When $100 trillion changes hands, it’s a big deal. According to Ken Costa, the veteran banker who has worked alongside figures such as Sir Siegmund Warburg and advised Mohamed Al-Fayed on the sale of Harrods, it could also be a threat to the very future of capitalism.
In his new book, The 100 Trillion Dollar Wealth Transfer, Costa explains why a deep division between the generation of Baby Boomers and what he calls ‘Zennials’ (an amalgamation of millennials and Gen Z), as well as their starkly different values, could bring radical – and unwelcome – change. As Alec Marsh discovered when he visited Costa at home in Holland Park to interview him for our cover story, this shift has major implications for anyone who holds wealth or allocates capital. Costa doesn’t paint a pretty picture, but there is some good news: there’s still time to do something about it, so long as we act fast.
Another theme that investors and wealth holders should be watching closely is the shifting face of the private markets. Estimates vary widely, but some well-placed judges reckon the value of the industry – already at $10 trillion – could double in the next decade. One of the key drivers of this will be a ‘democratisation’ of private markets investing, as the asset class becomes accessible to more people. Of course, private equity trusts and ‘semi-liquid’ or ‘evergreen’ funds have been around for a while, but, as we hear from some of the people behind this trend, we ain’t seen nothing yet.
In this issue we also have a story about LinkedIn. If you’re anything like me, that sentence will have made your heart sink, but stay with us. Here at Spear’s we began to notice an increasing amount of activity on social media that was connected to the world of family offices. Much of it was driven by a small number of social media influencers, who set out to boost their follower numbers and engagement through selfies, clickbait and, in some cases, by promising to share details about family offices themselves. It is all anathema to the values and behaviours that real-life family offices are known for and, frankly, it had started to smell a bit fishy. So we sent Robert Jackman to investigate.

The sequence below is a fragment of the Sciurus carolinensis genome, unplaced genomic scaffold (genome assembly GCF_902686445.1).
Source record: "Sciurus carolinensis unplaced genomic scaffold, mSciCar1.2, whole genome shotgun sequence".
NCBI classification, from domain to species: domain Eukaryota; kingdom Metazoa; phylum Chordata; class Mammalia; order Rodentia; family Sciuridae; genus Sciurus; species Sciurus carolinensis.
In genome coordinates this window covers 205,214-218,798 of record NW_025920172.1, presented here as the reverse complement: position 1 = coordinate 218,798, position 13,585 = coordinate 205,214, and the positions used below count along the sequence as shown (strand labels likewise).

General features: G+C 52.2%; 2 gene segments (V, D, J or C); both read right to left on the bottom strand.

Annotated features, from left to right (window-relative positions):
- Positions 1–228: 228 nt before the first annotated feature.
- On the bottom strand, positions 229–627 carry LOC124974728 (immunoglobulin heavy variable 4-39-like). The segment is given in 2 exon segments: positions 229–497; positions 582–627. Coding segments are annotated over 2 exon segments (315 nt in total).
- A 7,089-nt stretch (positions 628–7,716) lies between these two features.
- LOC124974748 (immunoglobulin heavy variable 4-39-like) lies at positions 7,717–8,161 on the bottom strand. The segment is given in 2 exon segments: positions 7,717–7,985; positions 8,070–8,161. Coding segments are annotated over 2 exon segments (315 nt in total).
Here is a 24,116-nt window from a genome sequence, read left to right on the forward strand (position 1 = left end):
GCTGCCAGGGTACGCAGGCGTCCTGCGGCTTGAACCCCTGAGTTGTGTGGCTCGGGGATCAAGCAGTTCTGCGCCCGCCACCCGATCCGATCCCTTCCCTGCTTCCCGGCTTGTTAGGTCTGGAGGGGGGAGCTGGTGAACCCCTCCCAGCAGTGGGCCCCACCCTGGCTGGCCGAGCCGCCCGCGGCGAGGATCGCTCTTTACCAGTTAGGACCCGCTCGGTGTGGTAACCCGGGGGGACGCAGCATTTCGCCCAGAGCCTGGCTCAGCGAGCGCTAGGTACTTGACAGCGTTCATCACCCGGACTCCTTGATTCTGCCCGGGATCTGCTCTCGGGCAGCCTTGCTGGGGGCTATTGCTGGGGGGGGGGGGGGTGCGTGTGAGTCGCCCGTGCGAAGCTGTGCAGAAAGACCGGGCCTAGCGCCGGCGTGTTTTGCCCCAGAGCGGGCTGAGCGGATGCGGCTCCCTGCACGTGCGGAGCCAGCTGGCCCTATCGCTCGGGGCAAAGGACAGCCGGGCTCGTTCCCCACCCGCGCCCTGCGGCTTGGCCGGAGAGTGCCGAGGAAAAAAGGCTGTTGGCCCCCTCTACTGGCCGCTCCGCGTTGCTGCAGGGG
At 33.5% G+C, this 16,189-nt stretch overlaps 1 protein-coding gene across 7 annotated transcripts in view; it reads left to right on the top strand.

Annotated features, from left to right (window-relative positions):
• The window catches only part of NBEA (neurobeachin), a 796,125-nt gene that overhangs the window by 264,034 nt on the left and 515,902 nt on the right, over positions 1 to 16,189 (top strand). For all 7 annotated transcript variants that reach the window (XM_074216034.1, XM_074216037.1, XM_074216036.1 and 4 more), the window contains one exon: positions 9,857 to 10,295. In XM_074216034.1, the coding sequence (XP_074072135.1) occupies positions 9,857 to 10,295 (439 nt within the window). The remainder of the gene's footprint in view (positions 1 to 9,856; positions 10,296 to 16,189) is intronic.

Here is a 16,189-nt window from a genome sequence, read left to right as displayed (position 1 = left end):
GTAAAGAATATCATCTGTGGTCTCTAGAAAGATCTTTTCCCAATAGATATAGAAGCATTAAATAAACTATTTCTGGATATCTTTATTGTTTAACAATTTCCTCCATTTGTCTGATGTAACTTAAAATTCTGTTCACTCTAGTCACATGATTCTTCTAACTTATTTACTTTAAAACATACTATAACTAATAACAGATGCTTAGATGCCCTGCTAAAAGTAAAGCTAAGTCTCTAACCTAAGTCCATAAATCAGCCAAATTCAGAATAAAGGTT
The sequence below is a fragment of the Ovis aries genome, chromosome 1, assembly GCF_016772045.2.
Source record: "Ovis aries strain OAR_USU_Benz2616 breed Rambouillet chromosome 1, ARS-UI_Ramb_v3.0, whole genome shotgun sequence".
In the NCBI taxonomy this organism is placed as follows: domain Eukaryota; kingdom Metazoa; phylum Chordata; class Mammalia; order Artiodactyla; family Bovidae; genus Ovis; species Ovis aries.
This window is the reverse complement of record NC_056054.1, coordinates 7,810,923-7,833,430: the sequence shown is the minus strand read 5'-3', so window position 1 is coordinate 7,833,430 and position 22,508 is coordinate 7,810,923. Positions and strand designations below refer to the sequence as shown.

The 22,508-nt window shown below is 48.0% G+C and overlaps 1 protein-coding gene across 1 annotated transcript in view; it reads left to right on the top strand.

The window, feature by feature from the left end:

Our Briefing section is on tax – a pressing concern for many readers as we approach a general election next year. Labour leader Sir Keir Starmer and his chancellor-in-waiting Rachel Reeves are widely expected to claim the keys to 10 and 11 Downing Street. But what will they do once they’re there – and should international HNWs with businesses, properties and investments be making pre-emptive plans to protect themselves and their assets? Read the full story here.
Sticking with tax but switching jurisdictions, we head to the Middle East to understand how the UAE is slowly introducing direct taxes. Will it be a slippery slope? And we have the results of the new Spear’s Tax Survey, which charts experts’ view of a wealth tax and includes recommendations for reforming the UK tax system.
In the Good Life section, the Telegraph’s Ed Cumming makes a welcome return to the pages of Spear’s, where he bids a fond farewell to Le Gavroche. The Mayfair fine dining institution will close its doors early next year and, as Ed discovers, the news has sparked a stampede, as well-heeled gourmands try everything in their power to bag one of the final tables.
Meanwhile, John Arlidge drives the all-new, all-electric Rolls- Royce Spectre, Timothy Barber celebrates the odd couples of the luxury watch world, Sarah Royce-Greensill explains the new rules of diamonds, Chris Madigan unearths a special dram, Jane Church boards the Orient Express and I report back from the private jet set’s favourite party island, Mykonos.
As well as outstanding contributions from other Spear’s stalwarts, we also have several edifying and exclusive interviews, with golf legend Miguel Ángel Jiménez, star chef Ollie Dabbous, Fortnum & Mason CEO Tom Athron, investor Petros Stathis and Nicolas Mirabaud, seventh-generation scion of the Swiss banking dynasty Mirabaud.
I hope you enjoy.
The Editor’s Letter first appeared in issue 89 of Spear’s, available now. Click here to buy a copy and subscribe